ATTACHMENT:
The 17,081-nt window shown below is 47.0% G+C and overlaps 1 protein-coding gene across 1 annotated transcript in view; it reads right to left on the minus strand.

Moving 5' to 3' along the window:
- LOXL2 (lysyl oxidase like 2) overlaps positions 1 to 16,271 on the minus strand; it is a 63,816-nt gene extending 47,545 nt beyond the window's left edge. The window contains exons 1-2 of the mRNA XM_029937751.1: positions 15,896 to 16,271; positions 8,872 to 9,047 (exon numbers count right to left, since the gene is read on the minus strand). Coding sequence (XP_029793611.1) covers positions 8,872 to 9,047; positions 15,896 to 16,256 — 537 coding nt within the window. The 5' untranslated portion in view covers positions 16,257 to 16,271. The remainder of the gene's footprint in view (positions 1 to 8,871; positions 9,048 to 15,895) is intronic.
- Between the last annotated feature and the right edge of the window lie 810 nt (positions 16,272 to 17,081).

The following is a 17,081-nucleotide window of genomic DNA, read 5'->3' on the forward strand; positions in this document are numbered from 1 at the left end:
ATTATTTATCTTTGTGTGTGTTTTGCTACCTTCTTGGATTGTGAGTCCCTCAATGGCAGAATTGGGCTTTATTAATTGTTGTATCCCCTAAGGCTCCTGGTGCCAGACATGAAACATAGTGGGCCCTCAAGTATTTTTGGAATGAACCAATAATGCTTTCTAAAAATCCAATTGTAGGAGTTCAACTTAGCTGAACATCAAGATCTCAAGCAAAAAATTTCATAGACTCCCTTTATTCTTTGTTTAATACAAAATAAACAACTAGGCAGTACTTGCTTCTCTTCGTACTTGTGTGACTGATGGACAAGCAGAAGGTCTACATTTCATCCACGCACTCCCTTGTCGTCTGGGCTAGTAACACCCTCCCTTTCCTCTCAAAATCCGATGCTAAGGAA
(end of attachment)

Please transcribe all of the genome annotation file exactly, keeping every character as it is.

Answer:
The 17,081-nt window shown below is 47.0% G+C and overlaps 1 protein-coding gene across 1 annotated transcript in view; it reads right to left on the minus strand.

Moving 5' to 3' along the window:
- LOXL2 (lysyl oxidase like 2) overlaps positions 1 to 16,271 on the minus strand; it is a 63,816-nt gene extending 47,545 nt beyond the window's left edge. The window contains exons 1-2 of the mRNA XM_029937751.1: positions 15,896 to 16,271; positions 8,872 to 9,047 (exon numbers count right to left, since the gene is read on the minus strand). Coding sequence (XP_029793611.1) covers positions 8,872 to 9,047; positions 15,896 to 16,256 — 537 coding nt within the window. The 5' untranslated portion in view covers positions 16,257 to 16,271. The remainder of the gene's footprint in view (positions 1 to 8,871; positions 9,048 to 15,895) is intronic.
- Between the last annotated feature and the right edge of the window lie 810 nt (positions 16,272 to 17,081).

The following is a 17,081-nucleotide window of genomic DNA, read 5'->3' on the forward strand; positions in this document are numbered from 1 at the left end:
ATTATTTATCTTTGTGTGTGTTTTGCTACCTTCTTGGATTGTGAGTCCCTCAATGGCAGAATTGGGCTTTATTAATTGTTGTATCCCCTAAGGCTCCTGGTGCCAGACATGAAACATAGTGGGCCCTCAAGTATTTTTGGAATGAACCAATAATGCTTTCTAAAAATCCAATTGTAGGAGTTCAACTTAGCTGAACATCAAGATCTCAAGCAAAAAATTTCATAGACTCCCTTTATTCTTTGTTTAATACAAAATAAACAACTAGGCAGTACTTGCTTCTCTTCGTACTTGTGTGACTGATGGACAAGCAGAAGGTCTACATTTCATCCACGCACTCCCTTGTCGTCTGGGCTAGTAACACCCTCCCTTTCCTCTCAAAATCCGATGCTAAGGAA